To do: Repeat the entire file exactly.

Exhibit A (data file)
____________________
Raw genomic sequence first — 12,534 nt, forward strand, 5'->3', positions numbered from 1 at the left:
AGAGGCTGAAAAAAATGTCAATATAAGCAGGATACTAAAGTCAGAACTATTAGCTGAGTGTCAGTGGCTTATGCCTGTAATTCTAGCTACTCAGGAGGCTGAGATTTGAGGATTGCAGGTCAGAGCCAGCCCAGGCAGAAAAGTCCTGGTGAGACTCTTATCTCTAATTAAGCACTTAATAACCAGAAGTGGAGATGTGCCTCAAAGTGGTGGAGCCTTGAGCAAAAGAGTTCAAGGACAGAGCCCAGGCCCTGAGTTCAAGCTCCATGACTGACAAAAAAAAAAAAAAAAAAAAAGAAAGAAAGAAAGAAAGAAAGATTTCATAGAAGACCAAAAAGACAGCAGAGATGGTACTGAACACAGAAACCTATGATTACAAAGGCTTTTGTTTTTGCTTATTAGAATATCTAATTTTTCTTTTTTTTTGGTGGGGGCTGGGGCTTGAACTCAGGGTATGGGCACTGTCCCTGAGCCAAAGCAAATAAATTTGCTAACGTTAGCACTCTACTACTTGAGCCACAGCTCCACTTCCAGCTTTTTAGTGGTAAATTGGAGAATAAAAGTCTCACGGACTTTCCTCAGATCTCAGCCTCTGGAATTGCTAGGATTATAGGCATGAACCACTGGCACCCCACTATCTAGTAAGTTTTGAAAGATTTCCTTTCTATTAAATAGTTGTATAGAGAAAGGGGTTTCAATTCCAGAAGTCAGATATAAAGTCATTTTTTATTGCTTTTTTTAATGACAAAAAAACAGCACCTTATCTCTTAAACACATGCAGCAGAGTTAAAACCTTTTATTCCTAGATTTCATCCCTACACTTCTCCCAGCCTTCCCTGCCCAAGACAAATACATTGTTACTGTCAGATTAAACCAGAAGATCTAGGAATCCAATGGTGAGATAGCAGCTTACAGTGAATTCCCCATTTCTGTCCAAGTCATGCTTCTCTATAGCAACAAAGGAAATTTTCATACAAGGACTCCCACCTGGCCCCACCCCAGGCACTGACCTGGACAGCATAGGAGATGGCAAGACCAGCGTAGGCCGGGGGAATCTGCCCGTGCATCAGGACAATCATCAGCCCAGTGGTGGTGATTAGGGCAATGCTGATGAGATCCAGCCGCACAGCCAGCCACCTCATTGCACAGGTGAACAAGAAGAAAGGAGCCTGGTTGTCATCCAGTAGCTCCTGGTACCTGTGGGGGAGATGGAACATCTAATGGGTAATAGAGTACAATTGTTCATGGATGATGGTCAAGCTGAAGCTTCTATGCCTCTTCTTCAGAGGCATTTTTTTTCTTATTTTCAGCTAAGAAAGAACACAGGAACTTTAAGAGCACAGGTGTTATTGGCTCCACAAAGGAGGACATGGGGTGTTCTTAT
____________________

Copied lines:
Raw genomic sequence first — 12,534 nt, forward strand, 5'->3', positions numbered from 1 at the left:
AGAGGCTGAAAAAAATGTCAATATAAGCAGGATACTAAAGTCAGAACTATTAGCTGAGTGTCAGTGGCTTATGCCTGTAATTCTAGCTACTCAGGAGGCTGAGATTTGAGGATTGCAGGTCAGAGCCAGCCCAGGCAGAAAAGTCCTGGTGAGACTCTTATCTCTAATTAAGCACTTAATAACCAGAAGTGGAGATGTGCCTCAAAGTGGTGGAGCCTTGAGCAAAAGAGTTCAAGGACAGAGCCCAGGCCCTGAGTTCAAGCTCCATGACTGACAAAAAAAAAAAAAAAAAAAAAGAAAGAAAGAAAGAAAGAAAGATTTCATAGAAGACCAAAAAGACAGCAGAGATGGTACTGAACACAGAAACCTATGATTACAAAGGCTTTTGTTTTTGCTTATTAGAATATCTAATTTTTCTTTTTTTTTGGTGGGGGCTGGGGCTTGAACTCAGGGTATGGGCACTGTCCCTGAGCCAAAGCAAATAAATTTGCTAACGTTAGCACTCTACTACTTGAGCCACAGCTCCACTTCCAGCTTTTTAGTGGTAAATTGGAGAATAAAAGTCTCACGGACTTTCCTCAGATCTCAGCCTCTGGAATTGCTAGGATTATAGGCATGAACCACTGGCACCCCACTATCTAGTAAGTTTTGAAAGATTTCCTTTCTATTAAATAGTTGTATAGAGAAAGGGGTTTCAATTCCAGAAGTCAGATATAAAGTCATTTTTTATTGCTTTTTTTAATGACAAAAAAACAGCACCTTATCTCTTAAACACATGCAGCAGAGTTAAAACCTTTTATTCCTAGATTTCATCCCTACACTTCTCCCAGCCTTCCCTGCCCAAGACAAATACATTGTTACTGTCAGATTAAACCAGAAGATCTAGGAATCCAATGGTGAGATAGCAGCTTACAGTGAATTCCCCATTTCTGTCCAAGTCATGCTTCTCTATAGCAACAAAGGAAATTTTCATACAAGGACTCCCACCTGGCCCCACCCCAGGCACTGACCTGGACAGCATAGGAGATGGCAAGACCAGCGTAGGCCGGGGGAATCTGCCCGTGCATCAGGACAATCATCAGCCCAGTGGTGGTGATTAGGGCAATGCTGATGAGATCCAGCCGCACAGCCAGCCACCTCATTGCACAGGTGAACAAGAAGAAAGGAGCCTGGTTGTCATCCAGTAGCTCCTGGTACCTGTGGGGGAGATGGAACATCTAATGGGTAATAGAGTACAATTGTTCATGGATGATGGTCAAGCTGAAGCTTCTATGCCTCTTCTTCAGAGGCATTTTTTTTCTTATTTTCAGCTAAGAAAGAACACAGGAACTTTAAGAGCACAGGTGTTATTGGCTCCACAAAGGAGGACATGGGGTGTTCTTAT